The process for developing an e-Learning strategy is exactly the same as the process for developing a learning strategy. However, a focus on dissemination of content via technology usually emerges. Whereas the process for developing an e-Learning strategy can be comprehensive, it is far easier to digest if broken into component parts.
The areas of focus listed below are not necessarily in order,and you can complete them as the opportunity comes available. However, it is important that you indeed explore each area, and a series of measures from each area will allow you to stay focused as you implement the strategy. These areas will also determine who in the organization needs to be part of the team that develops the strategy. For example, the I.T. person should be represented and have a key stake when exploring technology in Area 6.
Area 1: Learning Across the Organization
Analysis in this area involves documenting what you currently know about the existing situation and the anticipated direction, both internally and externally, for learning programs. This would identify key decision points and factors that impact strategies, software, tools, processes, resources required, learning, performance, business objectives, existing content, and channels. It would include documenting all assumptions you are making,and how those assumptions impact the overall solution. It would also identify a timeline and schedule for how and when to re-visit various issues as decisions are made. Finally, it would validate current tool sets, processes, and procedures,and identify areas of risk.
Area 2: Content Selection Process
This area involves a high-level analysis of the current process used to select content for courses, presentations, programs, et al., assuming there is one. The overall goal is to detail a process that will enable selection of appropriate content to put in an e-Learning format to meet the business and learning objectives. The content selection process determines how to decide which content, desired topics and subjects, and existing courses and content need to be developed, and in what manner. Having a blended learning approach is critical as you identify various delivery styles (e.g., Web-based basic, Web-based highly interactive, instructor-led,etc.) and decision criteria for determining the right style and delivery medium for the particular course and content you will develop. The decision criteria will take into consideration such things as timeliness (when it needs to be prepared), target audience, content type, audience needs, possibilities for modularity to meet the needs of other audiences, and criticality of the subject. Other factors include: corporate content, where the content resides, what the format is and how it is structured, which content is of high or low value, and the stability of the content in terms of how often you need to edit or update it.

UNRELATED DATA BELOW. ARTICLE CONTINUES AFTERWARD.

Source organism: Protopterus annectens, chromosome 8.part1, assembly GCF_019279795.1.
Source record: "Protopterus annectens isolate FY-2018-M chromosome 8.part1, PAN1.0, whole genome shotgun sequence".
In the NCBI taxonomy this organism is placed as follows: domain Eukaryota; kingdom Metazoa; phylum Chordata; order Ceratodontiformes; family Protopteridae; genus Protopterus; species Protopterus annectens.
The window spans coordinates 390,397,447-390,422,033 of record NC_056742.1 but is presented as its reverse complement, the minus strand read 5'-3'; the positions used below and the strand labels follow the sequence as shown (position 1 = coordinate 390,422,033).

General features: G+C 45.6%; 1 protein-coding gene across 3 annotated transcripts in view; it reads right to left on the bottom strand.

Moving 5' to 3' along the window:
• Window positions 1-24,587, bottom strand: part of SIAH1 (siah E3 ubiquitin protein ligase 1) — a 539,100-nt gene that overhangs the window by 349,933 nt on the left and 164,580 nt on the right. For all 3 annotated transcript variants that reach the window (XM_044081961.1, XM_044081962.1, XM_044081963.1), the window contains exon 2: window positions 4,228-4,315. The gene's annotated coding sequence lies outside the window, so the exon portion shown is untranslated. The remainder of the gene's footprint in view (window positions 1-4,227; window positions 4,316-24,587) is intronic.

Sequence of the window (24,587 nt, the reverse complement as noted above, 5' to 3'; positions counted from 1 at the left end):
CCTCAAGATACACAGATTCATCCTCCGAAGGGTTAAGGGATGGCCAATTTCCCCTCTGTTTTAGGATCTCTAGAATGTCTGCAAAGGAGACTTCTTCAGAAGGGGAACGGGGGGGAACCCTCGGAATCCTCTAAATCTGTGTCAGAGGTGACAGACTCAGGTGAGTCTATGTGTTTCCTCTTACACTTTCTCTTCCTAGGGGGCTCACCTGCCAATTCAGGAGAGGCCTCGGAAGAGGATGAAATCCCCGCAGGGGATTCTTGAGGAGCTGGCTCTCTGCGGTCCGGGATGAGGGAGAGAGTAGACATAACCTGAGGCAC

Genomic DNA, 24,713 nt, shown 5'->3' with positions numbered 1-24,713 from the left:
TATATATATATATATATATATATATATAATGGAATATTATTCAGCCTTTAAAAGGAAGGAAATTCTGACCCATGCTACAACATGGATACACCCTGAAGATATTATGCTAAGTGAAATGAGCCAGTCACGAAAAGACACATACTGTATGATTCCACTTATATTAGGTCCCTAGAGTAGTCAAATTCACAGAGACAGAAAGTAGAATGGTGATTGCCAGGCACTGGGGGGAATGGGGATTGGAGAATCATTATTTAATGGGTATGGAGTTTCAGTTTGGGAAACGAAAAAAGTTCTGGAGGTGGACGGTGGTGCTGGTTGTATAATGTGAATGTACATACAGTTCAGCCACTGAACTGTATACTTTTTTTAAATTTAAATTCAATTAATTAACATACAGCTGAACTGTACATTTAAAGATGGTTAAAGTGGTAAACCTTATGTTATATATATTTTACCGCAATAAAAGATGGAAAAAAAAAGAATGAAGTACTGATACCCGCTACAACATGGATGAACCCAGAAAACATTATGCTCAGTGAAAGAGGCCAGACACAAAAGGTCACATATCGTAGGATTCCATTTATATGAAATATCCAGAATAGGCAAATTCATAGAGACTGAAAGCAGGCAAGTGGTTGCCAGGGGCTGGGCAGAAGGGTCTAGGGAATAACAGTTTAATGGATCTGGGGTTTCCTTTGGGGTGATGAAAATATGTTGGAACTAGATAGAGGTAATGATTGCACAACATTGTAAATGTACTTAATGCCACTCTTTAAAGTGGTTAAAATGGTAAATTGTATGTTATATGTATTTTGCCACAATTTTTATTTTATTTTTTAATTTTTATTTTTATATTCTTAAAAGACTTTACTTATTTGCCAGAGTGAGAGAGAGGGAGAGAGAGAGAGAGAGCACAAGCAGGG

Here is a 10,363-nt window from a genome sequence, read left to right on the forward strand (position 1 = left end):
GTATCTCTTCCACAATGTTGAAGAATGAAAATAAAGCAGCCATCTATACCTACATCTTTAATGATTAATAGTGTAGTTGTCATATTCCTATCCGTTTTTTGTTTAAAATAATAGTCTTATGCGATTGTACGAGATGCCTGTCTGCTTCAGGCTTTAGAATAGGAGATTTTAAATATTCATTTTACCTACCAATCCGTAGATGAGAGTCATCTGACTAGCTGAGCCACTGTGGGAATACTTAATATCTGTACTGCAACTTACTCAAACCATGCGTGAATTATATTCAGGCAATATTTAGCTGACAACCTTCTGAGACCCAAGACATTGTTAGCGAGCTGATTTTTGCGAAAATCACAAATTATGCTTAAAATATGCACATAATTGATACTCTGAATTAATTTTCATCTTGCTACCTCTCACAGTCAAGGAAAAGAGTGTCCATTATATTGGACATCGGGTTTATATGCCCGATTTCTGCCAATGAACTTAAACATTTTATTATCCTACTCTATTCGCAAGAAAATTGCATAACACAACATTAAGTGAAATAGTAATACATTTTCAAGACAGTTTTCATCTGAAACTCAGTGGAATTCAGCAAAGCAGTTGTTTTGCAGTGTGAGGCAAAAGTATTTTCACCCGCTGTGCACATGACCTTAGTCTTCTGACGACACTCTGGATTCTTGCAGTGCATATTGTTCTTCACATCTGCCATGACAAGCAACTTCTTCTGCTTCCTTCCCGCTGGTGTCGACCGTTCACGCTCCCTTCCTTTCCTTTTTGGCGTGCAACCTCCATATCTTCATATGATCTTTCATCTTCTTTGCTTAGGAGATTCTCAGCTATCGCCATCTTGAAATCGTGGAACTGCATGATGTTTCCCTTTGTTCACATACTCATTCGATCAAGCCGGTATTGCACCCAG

Area 3: Access, Retrieval, and Reuse
This area explores a high-level taxonomy to categorize and classify content within context to the learning, performance, and business objectives. In this area we are exploring how to identify and tag content in meaningful ways so the end-user can gain access at the right level. This is critical for reuse and for making informed, intelligent decisions about future content, maintenance concerns, and technology needs.
Area 4: Mapping and Content Reuse
The mapping process explores how to map content to the learning, performance, and business objectives by leveraging data and information from other systems such as user profiles, learner paths, new hire orientation, succession planning,and development. Mapping content in this way is very powerful for existing and future content, but it is an often overlooked method as it is time consuming. Content re-use and the creation process evaluates selected content based on end-user attributes, end-user playback environments,and learning, performance,and business objectives. There are dozens of factors to consider when reusing content. Developing an efficient methodology that provides a framework, a standardized process, and tools and templates for how to effectively and efficiently move courses and content to the Web is crucial.